reference : Observed changes in climate and streamflow in the Upper Rio Grande basin

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Bibliographic fields
reftype Journal Article
Abstract Observed streamflow and climate data are used to test the hypothesis that climate change is already affecting Rio Grande streamflow volume derived from snowmelt runoff in ways consistent with model-based projections of 21st-Century streamflow. Annual and monthly changes in streamflow volume and surface climate variables on the Upper Rio Grande, near its headwaters in southern Colorado, are assessed for water years 1958–2015. Results indicate winter and spring season temperatures in the basin have increased significantly, April 1 snow water equivalent (SWE) has decreased by approximately 25%, and streamflow has declined slightly in the April–July snowmelt runoff season. Small increases in precipitation have reduced the impact of declining snowpack on trends in streamflow. Changes in the snowpack–runoff relationship are noticeable in hydrographs of mean monthly streamflow, but are most apparent in the changing ratios of precipitation (rain + snow, and SWE) to streamflow and in the declining fraction of runoff attributable to snowpack or winter precipitation. The observed changes provide observational confirmation for model projections of decreasing runoff attributable to snowpack, and demonstrate the decreasing utility of snowpack for predicting subsequent streamflow on a seasonal basis in the Upper Rio Grande Basin.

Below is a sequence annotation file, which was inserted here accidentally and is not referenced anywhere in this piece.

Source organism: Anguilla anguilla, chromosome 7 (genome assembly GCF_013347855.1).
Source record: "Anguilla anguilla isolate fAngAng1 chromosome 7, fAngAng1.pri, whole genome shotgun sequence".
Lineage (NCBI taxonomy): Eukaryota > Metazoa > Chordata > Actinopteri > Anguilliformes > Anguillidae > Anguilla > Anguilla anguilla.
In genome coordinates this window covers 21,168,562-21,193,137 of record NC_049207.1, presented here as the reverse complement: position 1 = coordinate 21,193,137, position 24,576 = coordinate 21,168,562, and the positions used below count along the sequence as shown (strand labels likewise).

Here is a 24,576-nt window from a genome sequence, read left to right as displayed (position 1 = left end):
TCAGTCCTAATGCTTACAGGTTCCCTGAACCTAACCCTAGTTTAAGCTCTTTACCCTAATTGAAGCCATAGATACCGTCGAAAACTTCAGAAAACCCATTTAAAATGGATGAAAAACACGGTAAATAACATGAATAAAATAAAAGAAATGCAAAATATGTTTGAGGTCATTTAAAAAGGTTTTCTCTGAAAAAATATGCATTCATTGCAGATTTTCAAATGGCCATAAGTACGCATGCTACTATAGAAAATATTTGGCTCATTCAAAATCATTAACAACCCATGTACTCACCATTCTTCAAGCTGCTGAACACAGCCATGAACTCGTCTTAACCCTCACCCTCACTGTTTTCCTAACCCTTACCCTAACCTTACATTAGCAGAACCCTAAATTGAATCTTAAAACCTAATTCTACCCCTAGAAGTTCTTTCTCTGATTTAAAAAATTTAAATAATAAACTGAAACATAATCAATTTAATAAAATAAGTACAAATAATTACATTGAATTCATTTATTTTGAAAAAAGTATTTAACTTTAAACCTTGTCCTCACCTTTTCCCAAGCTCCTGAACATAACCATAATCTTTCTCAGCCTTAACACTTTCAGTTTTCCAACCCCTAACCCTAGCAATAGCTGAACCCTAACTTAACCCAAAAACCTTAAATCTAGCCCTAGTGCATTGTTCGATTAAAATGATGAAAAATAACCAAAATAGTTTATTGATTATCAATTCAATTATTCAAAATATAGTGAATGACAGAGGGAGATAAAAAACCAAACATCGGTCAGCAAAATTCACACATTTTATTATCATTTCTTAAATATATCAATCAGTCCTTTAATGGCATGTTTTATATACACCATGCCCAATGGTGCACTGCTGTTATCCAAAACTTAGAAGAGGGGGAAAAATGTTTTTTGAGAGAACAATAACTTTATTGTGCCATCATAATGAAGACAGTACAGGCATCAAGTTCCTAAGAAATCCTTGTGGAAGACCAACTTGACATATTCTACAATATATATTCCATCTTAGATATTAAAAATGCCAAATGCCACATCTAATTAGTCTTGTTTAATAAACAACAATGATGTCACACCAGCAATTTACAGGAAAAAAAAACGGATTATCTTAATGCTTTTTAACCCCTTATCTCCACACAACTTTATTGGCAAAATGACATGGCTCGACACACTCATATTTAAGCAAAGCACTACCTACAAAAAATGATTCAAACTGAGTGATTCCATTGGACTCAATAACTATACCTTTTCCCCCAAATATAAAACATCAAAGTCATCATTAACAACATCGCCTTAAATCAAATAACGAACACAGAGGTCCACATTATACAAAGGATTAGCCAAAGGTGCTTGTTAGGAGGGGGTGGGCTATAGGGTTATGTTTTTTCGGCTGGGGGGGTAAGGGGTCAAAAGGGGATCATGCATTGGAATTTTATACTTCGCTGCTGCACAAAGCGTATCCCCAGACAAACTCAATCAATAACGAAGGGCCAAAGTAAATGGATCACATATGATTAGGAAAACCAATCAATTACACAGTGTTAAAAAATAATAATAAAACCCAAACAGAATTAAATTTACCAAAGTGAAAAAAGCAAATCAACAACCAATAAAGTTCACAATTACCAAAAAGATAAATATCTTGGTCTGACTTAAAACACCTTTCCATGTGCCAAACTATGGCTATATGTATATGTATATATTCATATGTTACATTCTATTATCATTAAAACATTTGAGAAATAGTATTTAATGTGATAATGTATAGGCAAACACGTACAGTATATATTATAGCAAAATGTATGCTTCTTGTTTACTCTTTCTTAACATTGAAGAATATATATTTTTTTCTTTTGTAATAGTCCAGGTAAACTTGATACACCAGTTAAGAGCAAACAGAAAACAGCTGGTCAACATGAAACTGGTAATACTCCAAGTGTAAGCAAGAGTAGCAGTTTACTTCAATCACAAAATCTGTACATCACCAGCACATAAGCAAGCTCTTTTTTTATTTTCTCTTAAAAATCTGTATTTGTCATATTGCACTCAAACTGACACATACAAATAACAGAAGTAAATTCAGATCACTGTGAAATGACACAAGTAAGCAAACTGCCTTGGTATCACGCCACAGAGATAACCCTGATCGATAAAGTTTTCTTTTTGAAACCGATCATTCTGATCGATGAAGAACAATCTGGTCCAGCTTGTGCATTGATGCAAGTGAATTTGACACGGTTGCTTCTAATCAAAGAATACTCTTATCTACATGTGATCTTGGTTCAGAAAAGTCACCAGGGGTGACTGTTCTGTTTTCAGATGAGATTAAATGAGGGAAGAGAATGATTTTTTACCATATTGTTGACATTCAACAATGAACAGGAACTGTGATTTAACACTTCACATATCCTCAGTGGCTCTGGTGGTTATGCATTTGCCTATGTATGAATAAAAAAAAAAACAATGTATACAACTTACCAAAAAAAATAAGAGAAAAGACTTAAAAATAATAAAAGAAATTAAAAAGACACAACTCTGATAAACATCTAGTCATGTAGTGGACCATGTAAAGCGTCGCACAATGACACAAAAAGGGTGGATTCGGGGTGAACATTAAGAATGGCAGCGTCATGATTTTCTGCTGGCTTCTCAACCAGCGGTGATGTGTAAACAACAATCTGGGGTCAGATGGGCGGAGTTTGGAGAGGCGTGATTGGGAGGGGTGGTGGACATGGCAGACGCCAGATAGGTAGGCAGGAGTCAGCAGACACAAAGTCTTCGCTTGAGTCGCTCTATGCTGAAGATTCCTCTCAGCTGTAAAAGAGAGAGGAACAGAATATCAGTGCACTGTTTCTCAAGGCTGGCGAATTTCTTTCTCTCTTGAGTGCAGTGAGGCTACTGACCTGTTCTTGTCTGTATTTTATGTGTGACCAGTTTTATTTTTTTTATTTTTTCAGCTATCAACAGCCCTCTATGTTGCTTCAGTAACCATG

Author Chavarria, Shaleene B.; Gutzler, David S.
DOI 10.1111/1752-1688.12640
Issue 3
Journal JAWRA Journal of the American Water Resources Association
Pages 644-659
Title Observed changes in climate and streamflow in the Upper Rio Grande basin
Volume 54
Year 2018
Bibliographic identifiers
_record_number 25961
_uuid 7e8738a6-8451-4e90-823a-ec9797aff33d